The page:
If you like to eat avocados, then you have likely tried growing your own tree from one of your leftover seeds. However, like many other fruit, growing an avocado tree from seed is an extremely long, tedious and unproductive process.
Germinating the avocado seed is not the problem. Many people succeed in getting the first few leaves and root system to develop. However, you may have to wait up to 15 years until you can harvest your first fruit from that tree.
This is because avocado trees have a long juvenile phase. The juvenile phase is defined as a period in the trees development where flowering does not occur. This phase can be compared to childhood and adolescence in humans. Like humans, the avocado trees need a long time to develop and grow before they can reproduce.
If you have ever seen a mature avocado tree, you will notice how large the trunk and canopy is. In order for these parts of the tree to develop, a lot of carbon (which is synthesized during photosynthesis) is invested into getting these parts to grow and develop during the juvenile phase. Only once the tree has fully grown and matured will it start flowering and growing fruit.
If you have the patience and time to wait for 15 years before your tree grows fruit, then go ahead and grow your avocado tree from seed.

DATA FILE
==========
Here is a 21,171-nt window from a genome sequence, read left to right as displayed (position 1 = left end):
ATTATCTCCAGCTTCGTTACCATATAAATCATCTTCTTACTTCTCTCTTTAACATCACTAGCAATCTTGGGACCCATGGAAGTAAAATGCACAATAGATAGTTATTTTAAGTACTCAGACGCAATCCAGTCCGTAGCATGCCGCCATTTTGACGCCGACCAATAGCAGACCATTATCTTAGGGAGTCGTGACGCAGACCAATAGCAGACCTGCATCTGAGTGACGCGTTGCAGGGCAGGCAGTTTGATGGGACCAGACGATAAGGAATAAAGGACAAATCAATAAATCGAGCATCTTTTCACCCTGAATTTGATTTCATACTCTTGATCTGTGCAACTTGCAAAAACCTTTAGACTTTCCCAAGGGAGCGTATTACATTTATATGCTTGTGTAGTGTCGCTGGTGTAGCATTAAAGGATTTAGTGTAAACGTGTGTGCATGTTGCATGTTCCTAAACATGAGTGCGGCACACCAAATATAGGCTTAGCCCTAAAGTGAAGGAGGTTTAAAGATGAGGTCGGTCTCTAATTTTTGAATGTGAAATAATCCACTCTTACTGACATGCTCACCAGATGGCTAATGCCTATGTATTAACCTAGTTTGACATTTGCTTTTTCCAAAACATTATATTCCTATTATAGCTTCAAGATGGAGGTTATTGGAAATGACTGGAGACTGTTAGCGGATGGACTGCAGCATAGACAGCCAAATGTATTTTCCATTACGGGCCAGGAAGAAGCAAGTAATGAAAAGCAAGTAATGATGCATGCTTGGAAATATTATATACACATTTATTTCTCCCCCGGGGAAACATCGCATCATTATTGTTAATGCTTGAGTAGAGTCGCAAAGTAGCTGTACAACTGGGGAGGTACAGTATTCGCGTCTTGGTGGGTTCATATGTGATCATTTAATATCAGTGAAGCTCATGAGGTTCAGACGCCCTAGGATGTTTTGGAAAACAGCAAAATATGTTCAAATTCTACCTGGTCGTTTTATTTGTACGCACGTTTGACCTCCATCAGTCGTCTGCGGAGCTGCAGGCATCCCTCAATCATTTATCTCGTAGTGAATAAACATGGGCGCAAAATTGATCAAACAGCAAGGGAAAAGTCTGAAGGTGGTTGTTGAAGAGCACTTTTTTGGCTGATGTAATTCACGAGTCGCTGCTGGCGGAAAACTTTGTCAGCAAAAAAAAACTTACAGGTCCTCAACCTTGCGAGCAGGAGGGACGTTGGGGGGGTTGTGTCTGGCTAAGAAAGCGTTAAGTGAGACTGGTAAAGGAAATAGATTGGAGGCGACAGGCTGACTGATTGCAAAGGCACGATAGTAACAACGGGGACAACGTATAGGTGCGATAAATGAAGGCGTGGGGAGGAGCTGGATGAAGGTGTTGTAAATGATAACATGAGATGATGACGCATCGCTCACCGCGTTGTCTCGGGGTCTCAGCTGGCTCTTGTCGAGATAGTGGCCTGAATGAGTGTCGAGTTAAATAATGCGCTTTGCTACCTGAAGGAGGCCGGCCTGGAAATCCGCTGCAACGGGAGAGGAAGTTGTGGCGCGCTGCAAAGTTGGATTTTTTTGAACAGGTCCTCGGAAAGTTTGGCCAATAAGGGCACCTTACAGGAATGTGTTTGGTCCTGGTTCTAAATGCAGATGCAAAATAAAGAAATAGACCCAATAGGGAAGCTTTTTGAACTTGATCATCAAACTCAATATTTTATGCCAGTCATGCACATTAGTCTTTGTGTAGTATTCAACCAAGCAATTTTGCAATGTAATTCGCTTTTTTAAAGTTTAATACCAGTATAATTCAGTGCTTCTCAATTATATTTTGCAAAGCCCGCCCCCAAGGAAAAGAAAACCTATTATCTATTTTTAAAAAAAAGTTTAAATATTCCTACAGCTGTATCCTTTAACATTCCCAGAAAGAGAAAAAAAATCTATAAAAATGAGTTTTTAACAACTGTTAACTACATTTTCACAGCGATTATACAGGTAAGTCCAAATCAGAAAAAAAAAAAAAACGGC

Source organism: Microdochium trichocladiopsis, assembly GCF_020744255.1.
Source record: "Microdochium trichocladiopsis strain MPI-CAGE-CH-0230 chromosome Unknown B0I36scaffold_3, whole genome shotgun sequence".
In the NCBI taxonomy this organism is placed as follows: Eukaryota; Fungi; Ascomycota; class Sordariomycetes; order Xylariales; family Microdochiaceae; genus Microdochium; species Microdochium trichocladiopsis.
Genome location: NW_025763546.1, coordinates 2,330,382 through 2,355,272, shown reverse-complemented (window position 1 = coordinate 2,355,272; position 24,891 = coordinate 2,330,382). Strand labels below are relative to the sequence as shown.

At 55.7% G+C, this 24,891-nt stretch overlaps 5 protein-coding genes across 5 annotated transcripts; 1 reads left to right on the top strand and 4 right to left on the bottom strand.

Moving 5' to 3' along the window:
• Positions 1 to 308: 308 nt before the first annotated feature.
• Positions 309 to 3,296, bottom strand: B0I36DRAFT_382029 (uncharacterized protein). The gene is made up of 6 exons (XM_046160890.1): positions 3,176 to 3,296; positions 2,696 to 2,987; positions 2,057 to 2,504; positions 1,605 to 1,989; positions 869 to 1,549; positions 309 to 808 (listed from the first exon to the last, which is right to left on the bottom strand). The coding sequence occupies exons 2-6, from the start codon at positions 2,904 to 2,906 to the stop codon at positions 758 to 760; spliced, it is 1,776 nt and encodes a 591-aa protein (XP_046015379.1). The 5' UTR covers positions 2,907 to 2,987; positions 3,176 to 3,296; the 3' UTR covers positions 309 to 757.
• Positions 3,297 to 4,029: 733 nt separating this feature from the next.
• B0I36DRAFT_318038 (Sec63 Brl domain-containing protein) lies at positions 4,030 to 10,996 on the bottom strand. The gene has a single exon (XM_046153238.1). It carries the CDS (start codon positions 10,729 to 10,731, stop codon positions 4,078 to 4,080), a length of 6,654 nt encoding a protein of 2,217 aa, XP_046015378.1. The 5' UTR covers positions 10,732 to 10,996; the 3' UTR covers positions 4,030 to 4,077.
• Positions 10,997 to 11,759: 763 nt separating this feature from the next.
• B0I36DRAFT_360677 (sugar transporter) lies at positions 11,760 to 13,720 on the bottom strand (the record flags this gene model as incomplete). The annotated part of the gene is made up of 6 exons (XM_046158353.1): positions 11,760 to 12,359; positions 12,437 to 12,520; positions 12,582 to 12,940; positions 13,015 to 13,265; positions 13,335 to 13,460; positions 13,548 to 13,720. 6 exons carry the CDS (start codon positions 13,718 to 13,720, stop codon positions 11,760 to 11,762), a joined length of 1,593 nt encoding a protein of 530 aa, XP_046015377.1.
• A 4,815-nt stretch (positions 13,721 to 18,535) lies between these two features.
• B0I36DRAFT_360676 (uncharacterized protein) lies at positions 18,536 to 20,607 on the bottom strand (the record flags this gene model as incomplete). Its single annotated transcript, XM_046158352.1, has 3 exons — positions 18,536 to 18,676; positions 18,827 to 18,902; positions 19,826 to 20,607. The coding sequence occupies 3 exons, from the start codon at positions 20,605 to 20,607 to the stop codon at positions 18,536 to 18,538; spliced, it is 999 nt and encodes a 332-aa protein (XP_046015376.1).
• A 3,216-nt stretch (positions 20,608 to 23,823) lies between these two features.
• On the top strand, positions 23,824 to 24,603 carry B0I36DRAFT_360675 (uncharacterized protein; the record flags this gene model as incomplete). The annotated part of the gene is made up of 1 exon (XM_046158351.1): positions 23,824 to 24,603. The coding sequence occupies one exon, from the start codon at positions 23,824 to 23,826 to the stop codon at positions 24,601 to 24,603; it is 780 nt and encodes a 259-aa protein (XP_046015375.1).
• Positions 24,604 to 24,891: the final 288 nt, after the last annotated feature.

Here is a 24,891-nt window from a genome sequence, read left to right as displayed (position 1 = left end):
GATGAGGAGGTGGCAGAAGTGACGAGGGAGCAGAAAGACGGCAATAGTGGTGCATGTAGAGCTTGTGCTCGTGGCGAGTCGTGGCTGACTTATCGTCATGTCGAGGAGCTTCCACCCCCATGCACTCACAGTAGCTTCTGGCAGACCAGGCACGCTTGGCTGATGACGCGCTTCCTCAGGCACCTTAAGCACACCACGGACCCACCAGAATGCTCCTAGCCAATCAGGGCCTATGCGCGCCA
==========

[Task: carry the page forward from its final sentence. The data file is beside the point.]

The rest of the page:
However, avocado farmers do not have this luxury. But then how do commercial growers solve this problem? Check out our next few posts to find out!
One of the most common ways of overcoming the juvenile phase is grafting a bud from an already established tree onto a young seedling. Depending on the condition, commercial avocado trees will either be grown using seed or clonal rootstocks.
Clonal propagation is commonly done according to the Frolich method. A seed is used the starter material, just like the seedling rootstocks. The seedling is grown and then grafted with a bud belonging to a mature plant of a rootstock cultivar, like ‘Duke 7’ or ‘Dusa’.